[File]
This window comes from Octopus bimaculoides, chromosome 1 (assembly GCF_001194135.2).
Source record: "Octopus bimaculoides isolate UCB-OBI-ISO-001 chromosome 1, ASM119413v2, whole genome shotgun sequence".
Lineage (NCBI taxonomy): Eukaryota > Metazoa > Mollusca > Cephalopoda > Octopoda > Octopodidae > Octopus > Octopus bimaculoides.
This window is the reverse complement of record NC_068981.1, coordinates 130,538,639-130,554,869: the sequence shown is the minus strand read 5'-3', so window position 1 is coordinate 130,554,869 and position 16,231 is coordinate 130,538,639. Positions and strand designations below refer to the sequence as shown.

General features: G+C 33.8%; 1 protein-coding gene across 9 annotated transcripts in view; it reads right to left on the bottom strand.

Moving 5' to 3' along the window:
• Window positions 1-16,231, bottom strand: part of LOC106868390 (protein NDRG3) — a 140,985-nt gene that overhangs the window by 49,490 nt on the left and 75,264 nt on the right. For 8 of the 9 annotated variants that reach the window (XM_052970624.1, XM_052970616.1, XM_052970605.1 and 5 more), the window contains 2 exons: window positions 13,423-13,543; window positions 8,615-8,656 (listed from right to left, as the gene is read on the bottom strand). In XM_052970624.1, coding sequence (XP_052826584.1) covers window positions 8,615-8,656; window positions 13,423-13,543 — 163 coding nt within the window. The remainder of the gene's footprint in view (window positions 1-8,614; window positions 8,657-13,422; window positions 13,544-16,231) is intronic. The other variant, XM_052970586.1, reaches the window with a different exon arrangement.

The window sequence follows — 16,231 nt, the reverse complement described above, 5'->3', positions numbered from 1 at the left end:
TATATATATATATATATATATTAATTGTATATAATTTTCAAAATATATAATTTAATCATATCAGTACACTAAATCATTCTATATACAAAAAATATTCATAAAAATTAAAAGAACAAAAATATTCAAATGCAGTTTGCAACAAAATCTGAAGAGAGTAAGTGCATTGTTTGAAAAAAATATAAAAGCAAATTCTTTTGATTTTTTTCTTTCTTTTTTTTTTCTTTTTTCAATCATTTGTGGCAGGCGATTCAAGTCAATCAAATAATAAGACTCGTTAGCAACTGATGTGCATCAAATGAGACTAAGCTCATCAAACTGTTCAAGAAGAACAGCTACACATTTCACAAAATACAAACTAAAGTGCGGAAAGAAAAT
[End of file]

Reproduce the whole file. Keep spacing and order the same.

This window comes from Octopus bimaculoides, chromosome 1 (assembly GCF_001194135.2).
Source record: "Octopus bimaculoides isolate UCB-OBI-ISO-001 chromosome 1, ASM119413v2, whole genome shotgun sequence".
Lineage (NCBI taxonomy): Eukaryota > Metazoa > Mollusca > Cephalopoda > Octopoda > Octopodidae > Octopus > Octopus bimaculoides.
This window is the reverse complement of record NC_068981.1, coordinates 130,538,639-130,554,869: the sequence shown is the minus strand read 5'-3', so window position 1 is coordinate 130,554,869 and position 16,231 is coordinate 130,538,639. Positions and strand designations below refer to the sequence as shown.

General features: G+C 33.8%; 1 protein-coding gene across 9 annotated transcripts in view; it reads right to left on the bottom strand.

Moving 5' to 3' along the window:
• Window positions 1-16,231, bottom strand: part of LOC106868390 (protein NDRG3) — a 140,985-nt gene that overhangs the window by 49,490 nt on the left and 75,264 nt on the right. For 8 of the 9 annotated variants that reach the window (XM_052970624.1, XM_052970616.1, XM_052970605.1 and 5 more), the window contains 2 exons: window positions 13,423-13,543; window positions 8,615-8,656 (listed from right to left, as the gene is read on the bottom strand). In XM_052970624.1, coding sequence (XP_052826584.1) covers window positions 8,615-8,656; window positions 13,423-13,543 — 163 coding nt within the window. The remainder of the gene's footprint in view (window positions 1-8,614; window positions 8,657-13,422; window positions 13,544-16,231) is intronic. The other variant, XM_052970586.1, reaches the window with a different exon arrangement.

The window sequence follows — 16,231 nt, the reverse complement described above, 5'->3', positions numbered from 1 at the left end:
TATATATATATATATATATATTAATTGTATATAATTTTCAAAATATATAATTTAATCATATCAGTACACTAAATCATTCTATATACAAAAAATATTCATAAAAATTAAAAGAACAAAAATATTCAAATGCAGTTTGCAACAAAATCTGAAGAGAGTAAGTGCATTGTTTGAAAAAAATATAAAAGCAAATTCTTTTGATTTTTTTCTTTCTTTTTTTTTTCTTTTTTCAATCATTTGTGGCAGGCGATTCAAGTCAATCAAATAATAAGACTCGTTAGCAACTGATGTGCATCAAATGAGACTAAGCTCATCAAACTGTTCAAGAAGAACAGCTACACATTTCACAAAATACAAACTAAAGTGCGGAAAGAAAAT